As soon as she migrated to Ichangunarayan on the western outskirts of Kathmandu after her wedding in 1996, Geet Lama, a native of a hilly village near Charikot of Dolakha, was worried about the future of her new family. Her concern was valid; in the traditional arranged marriage system, it was impossible for the new bride to know about how the family would earn a living.
Her worry soon faded away. “I was amazed to see that my in-laws were making money by selling flowers.” Before this, Lama did not have any idea that people could live on selling flowers. “I only knew about vegetable and crop farming and animal husbandry.”
Soon, Lama began accompanying her mother-in-law and father-in-law in the flower fields to plant flower seeds and saplings, water them, care for them, and pick them.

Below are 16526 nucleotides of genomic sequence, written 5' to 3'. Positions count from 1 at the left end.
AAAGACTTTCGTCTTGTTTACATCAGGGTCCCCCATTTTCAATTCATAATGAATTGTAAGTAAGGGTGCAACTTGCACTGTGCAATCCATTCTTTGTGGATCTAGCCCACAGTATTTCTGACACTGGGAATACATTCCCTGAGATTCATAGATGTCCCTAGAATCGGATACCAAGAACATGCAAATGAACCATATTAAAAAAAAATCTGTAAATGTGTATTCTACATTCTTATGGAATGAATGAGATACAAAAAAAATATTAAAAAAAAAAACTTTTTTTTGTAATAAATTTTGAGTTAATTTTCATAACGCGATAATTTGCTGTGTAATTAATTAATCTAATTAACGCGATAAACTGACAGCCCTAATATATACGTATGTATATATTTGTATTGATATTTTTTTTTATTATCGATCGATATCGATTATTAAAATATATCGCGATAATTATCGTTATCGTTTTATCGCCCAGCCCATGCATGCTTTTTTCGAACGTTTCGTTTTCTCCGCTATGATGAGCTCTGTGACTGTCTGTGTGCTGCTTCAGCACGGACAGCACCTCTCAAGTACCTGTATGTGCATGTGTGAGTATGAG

Most people in Nepal still think that flowers can be planted for the family’s aesthetic and religious needs. It has not been a long time since floriculture has been developed as an industry. Yet, for this village within the Kathmandu valley, flower farming has been the way of their life for decades now.
The village steals the limelight from the Kathmandu press around Tihar every year as if the villagers plant flowers targeting the annual festival. However, surprisingly, this village sells flowers around the year as floriculture has been the main income source for most of the families.
“All flower farmers here cultivate different species of flowers,” she says before identifying them in Nepali, “They grow in different seasons. However, we plant most of them, including different species of marigold, globe amaranth, and chrysanthemum in the monsoon, and they flower around Tihar.”
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